This brings me to my next point/question asked about deloading. As we all know, no matter how dedicated one is, they just can't go all out every time, year in and year out. Eventually it will catch up with you. That said, I don't really plan my deload times...I go more by feel. And during those times I also pay extra attention to what I'm eating and how much I'm sleeping...two very important components of this lifestyle and two that I think most people don't pay enough attention to, due to focusing on the lifting part.
So I'll back off and just cruise for a while and when I feel ready again, I"ll work back up to my previous weights. And if I've done everything right I should set some PR's (even if just by a couple of pounds). Of course that doesn't happen every time, but enough to assure me that I'm on the right track.
As for the twenty rep squats, I usually end up micro-loading for those. So ten lbs a week is a bit much. If I get ten lbs over the entire period that's good enough for me. However I do feel that for beginners and intermediates, 10 lbs a week is definitely an achievable goal.
Still quite a long post, but at least it focuses on the points I was making.
Anyway I hope that clears up some things.
Last edited by Songsangnim; 08-04-2009 at 04:58 AM.
When I think of 'full body routine' I think of hitting every major muscle group in one session using any of the movements below:
Major compound movements per 'push, pull, and overall thigh groups'
Example would be: bench press, row, leg press in one session.
Full body movements utilizing 'most' of the body's major muscle groups.
Example would be clean and press, deadlift in one session.
Combination exercises (combining one major compound with another major compound or even combining a compound with a isolation movement).
Example would be squat + overhead press, lunge plus curl in one session.
But still we have to think of the overall purpous of doing a 'full body routine' in the first place. I do them off and on throughout the year for shock value. It's also a great way to increase your body's natural GH levels to get ready for a more traditional strength or hypertrophy routine immediately following a week or two of 'full body'. So what I sometimes do is two weeks of full body routines (2 - 3 sessions per week max though or it's too taxing on the body).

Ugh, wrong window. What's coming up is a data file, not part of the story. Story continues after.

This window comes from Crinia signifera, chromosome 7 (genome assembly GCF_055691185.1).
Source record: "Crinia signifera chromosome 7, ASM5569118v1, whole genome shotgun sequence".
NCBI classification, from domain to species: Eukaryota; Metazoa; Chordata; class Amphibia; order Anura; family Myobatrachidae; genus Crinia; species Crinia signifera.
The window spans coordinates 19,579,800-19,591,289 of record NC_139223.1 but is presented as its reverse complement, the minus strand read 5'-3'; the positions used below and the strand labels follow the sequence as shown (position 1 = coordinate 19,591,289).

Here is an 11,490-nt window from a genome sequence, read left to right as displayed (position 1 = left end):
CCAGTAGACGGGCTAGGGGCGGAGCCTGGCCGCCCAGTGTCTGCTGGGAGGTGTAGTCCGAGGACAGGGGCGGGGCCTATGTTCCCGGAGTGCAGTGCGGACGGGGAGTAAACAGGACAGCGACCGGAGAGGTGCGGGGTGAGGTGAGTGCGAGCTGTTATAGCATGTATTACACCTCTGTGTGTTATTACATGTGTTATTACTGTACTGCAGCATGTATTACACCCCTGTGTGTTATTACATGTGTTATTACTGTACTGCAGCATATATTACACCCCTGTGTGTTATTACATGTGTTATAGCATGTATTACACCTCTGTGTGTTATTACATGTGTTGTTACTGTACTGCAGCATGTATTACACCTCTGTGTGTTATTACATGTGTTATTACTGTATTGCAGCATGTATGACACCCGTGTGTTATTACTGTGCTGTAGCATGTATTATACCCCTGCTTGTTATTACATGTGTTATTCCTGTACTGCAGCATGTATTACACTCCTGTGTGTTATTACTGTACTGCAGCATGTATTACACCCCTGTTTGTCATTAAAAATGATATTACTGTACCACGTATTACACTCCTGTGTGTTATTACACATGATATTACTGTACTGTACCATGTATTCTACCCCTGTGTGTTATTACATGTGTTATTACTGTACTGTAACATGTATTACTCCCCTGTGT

It's like I'm a juicer... but I'm not.
I think of the bench press as a full body movement if you are able to get your legs and back invovled properly.
First, frequency - working an exercise once a week is rarely enough for someone who wants to make significant strength gains in that movement. For hypertrophy purposes it is decent, as your pushing and pulling muscles and legs are getting worked at least twice a week. Still, I'd opt for a heavy lower body exercise(squats, deadlifts), a heavy pulling exercise, and a heavy pushing exercise in every workout, something like this:
Squats - 3-5x5
Bench press - 3x4-8
Bent over rows - 3x4-8
Deadlifts/lunges - 3-5x5
Standing overhead press - 3x4-8
Weighted pullups - 3x4-8
Squats - 3-5x5
Bench press - 3x4-8
Bent over rows - 3x4-8
Then start on the next Monday again with the deadlift workout and keep alternating. For a more advanced lifter alternating intensity on the exercises would likely be better, but full body routines are more effective for beginners/intermediates anyway.
Each movement is hit twice a week, each workout hits your legs, back, and pecs/delts/tris, and those workouts are not too intense or long for anyone. Of course, this is just one of a million ways to do full body workouts...
Last edited by Meat_Head; 08-04-2009 at 06:33 PM.
For someone with no shoulder/knee issues...that could possibly make sense. But that is not the case with me. Moreover my training is structured around movements not bodyparts. And my routine calls for a 20 rep squat several times throughout the year...you're not going to be able to squat/deadlift twice a week during those intervals.
Plus I did say this was my variation, I don't see where I recommended it for anybody else. Squatting and deadlifting twice a week, just doesn't work for me as well as this routine. I designed this for my unique needs, not as a cookie-cutter one type fits all routine. That was what the OP asked for.
For most first exercises it's fairly close to those percentages above... I'd say around 75-80%. However the 20 rep squats aren't based off a 1 rep max since I haven't done a 1 rep max squat in years. I base them off the 10 rep max and work towards 100%.
If I miss my rep range I perform a gut check. If I missed my range because I was 'holding back' (for some reason) I'll do another set or two until I've hit my target. If on the other hand I was giving my all and I'm truly exhausted...then I call it a day. No sense in trying to hit targets in that state. That's when injuries happen.
I know that some people, upon reading the above paragraph might feel like saying "Song, man...suck it up and do another set!" Well, yes back in the day I had that same mindset...which is why I'm now stuck with less then 100% knees, shoulders and ankles. So to any younger people with healthy joints...don't be stupid like me and hurt yourself. I was relatively lucky...I'm still able to train heavy...though not as heavy as I'd like in some exercises. You might not be.
Last edited by Songsangnim; 08-09-2009 at 07:59 PM.